Legionella bacteria can be found in cooling towers, swimming pools, domestic water systems and showers, ice making machines, refrigerated cabinets, whirlpool spas, hot springs, fountains, dental equipment, automobile windshield washer fluid and industrial coolant.

The largest and most common source of Legionnaires’ disease outbreaks are cooling towers (heat rejection equipment used in air conditioning and industrial cooling water systems) primarily because of the risk for widespread circulation.  Many governmental agencies, cooling tower manufacturers, and industrial trade organizations have developed design and maintenance guidelines for controlling the growth and proliferation of Legionella within cooling towers.

Recent research in the Journal of Infectious Diseases provides evidence that Legionella pneumophila, the causative agent of Legionnaires’ disease, can travel at least 6 km from its source by airborne spread. It was previously believed that transmission of the bacterium was restricted to much shorter distances. A team of French scientists reviewed the details of an epidemic of Legionnaires’ disease that took place in Pas-de-Calais, northern France, in 2003–2004. There were 86 confirmed cases during the outbreak, of which 18 resulted in death. The source of infection was identified as a cooling tower in a petrochemical plant, and an analysis of those affected in the outbreak revealed that some infected people lived as far as 6–7 km from the plant.

Best management practices to prevent the spread of Legionnaires’ disease is to test your cooling tower water for the presence of Leigonella bacteria.  A great resource for learning more about Leionella testing and general information is at Pinchin Ltd.  They have the necessary credentials and laboratory facilities to test for the bacteria, as well as the experience and consultants skilled at managing Legionella assessment and disinfection projects.  For more information about Legionella testing you can call Pinchin at 1-855-PINCHIN or visit their website at http://www.pinchin.com.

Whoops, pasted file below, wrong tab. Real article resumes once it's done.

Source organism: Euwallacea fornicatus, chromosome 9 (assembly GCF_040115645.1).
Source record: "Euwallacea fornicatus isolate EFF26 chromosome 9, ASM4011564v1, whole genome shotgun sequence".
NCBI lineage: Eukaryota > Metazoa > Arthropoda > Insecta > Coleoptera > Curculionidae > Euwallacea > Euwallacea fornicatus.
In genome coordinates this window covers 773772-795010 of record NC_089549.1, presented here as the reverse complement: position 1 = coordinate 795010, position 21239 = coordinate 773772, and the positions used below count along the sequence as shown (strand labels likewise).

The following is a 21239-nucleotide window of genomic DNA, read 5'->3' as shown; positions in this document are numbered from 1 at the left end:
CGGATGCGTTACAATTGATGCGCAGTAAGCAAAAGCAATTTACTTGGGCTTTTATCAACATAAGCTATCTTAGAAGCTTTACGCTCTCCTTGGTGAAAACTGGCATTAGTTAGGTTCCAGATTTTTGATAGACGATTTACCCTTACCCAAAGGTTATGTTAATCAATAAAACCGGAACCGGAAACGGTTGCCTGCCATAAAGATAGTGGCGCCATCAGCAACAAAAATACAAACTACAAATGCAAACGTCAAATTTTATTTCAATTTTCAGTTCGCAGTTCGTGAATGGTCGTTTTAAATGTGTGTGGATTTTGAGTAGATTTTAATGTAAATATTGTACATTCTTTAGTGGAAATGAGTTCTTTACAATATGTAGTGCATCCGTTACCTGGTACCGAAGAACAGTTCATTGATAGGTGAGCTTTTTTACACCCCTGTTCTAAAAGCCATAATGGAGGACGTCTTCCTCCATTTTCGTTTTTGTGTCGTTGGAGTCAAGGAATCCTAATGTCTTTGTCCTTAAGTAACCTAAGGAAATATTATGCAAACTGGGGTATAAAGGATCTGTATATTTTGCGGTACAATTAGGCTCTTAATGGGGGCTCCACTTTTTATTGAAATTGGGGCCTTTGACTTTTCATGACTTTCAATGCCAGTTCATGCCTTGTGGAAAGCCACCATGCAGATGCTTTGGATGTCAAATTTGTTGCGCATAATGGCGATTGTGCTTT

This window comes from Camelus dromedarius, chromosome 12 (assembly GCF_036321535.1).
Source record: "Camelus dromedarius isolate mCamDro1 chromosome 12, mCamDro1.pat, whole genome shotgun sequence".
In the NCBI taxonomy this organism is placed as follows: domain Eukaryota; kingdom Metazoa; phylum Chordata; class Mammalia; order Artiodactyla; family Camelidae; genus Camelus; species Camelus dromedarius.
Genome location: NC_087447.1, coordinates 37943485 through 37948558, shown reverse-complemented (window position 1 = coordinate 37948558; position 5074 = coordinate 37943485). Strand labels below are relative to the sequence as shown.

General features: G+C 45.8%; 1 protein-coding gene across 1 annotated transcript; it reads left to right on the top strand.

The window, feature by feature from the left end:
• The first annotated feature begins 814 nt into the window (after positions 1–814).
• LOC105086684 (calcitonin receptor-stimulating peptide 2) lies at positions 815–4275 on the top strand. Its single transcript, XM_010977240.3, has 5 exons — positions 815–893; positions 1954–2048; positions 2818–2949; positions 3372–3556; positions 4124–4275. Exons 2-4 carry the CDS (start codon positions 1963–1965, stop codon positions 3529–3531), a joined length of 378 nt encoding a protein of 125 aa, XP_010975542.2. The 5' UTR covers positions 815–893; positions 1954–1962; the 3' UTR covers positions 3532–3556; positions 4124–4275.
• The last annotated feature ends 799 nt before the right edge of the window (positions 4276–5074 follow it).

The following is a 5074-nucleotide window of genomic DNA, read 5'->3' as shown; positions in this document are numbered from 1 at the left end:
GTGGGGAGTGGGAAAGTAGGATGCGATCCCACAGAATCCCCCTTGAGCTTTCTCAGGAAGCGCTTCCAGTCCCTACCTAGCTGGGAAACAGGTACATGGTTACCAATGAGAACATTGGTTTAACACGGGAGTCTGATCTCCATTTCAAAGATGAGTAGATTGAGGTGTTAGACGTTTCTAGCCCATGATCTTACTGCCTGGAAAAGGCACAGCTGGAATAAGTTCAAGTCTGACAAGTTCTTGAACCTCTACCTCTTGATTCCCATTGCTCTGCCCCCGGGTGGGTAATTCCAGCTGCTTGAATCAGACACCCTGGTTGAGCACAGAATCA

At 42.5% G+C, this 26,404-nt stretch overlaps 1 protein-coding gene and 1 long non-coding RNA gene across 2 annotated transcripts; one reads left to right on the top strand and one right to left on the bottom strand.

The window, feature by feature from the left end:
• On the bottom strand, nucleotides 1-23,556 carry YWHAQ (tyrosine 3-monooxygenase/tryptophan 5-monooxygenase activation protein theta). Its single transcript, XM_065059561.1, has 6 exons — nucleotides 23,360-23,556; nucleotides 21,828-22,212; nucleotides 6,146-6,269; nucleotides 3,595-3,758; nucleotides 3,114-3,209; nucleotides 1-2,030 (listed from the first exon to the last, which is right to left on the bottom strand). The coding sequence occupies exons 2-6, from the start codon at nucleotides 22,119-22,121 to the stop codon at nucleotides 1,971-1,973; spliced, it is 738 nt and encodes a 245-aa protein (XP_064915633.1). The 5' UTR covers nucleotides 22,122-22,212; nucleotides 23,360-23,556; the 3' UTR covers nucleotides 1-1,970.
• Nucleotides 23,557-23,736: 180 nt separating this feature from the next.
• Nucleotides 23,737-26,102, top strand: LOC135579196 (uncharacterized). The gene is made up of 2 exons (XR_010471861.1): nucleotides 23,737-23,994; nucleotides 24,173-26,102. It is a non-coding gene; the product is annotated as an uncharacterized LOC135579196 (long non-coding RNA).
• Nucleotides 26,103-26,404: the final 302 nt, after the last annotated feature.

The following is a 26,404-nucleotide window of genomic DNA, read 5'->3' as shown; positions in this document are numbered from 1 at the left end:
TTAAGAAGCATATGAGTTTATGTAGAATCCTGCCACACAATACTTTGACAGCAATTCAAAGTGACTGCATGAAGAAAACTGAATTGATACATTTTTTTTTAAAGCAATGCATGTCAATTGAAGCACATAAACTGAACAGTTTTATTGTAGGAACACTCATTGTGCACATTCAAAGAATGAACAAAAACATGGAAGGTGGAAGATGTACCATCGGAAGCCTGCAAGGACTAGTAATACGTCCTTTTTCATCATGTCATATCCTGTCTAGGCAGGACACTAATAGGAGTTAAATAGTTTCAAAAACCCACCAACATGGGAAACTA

Midwest Geosciences Group – Check it out!

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Rarely do you find a good website that can provide environmental practitioners and technologists with the tools and training you need to develop your skill set. Check out Midwest Geosciences Group (http://www.midwestgeo.com/index.php) they can provide a wide range of environmental training services for all levels of learning. This site reminds me of one of my favorites like Clu-In that has a great suite of webinars on hydrogeology and fate and transport for contaminant migration…Enjoy!

Contaminated Soil Remediation – Buried Drums in Guelph

B821707274Z.1_20140903183404_000_GBF1AJ78H.4_Content[1]Its great to see the City of Guelph cleaning up a contaminated site found last September. It looks like a standard soil excavation dig and dump. No mention of a consultant being involved however the article notes some pretty good due diligence during the remediation (geophysical survey, dust control plan, ground and surface water management plan, spill response and contingency, etc.). http://www.thefountainpen.com/s/showstory?id=13971

Phase One ESA Reliance – What is it good for?

Here’s a joke for you:

Q: Why did the banker do a Phase One Environmental Site Assessment (ESA) on the used mattress?

A: So they could “re-lie” on it!

If that isn’t the best environmental consulting joke you’ve ever heard I’d be surprised!  That joke works on so many levels (don’t feel bad if you didn’t get it) and is really meant to be an analogy for what this brief article is about…”the reliance and protection that the ESA process will provide you when doing your environmental due diligence”.

I’m not a lawyer so please don’t accept this information as legal advice but use it to be better informed when proceeding with your property transactions and speak to your council about your liabilities.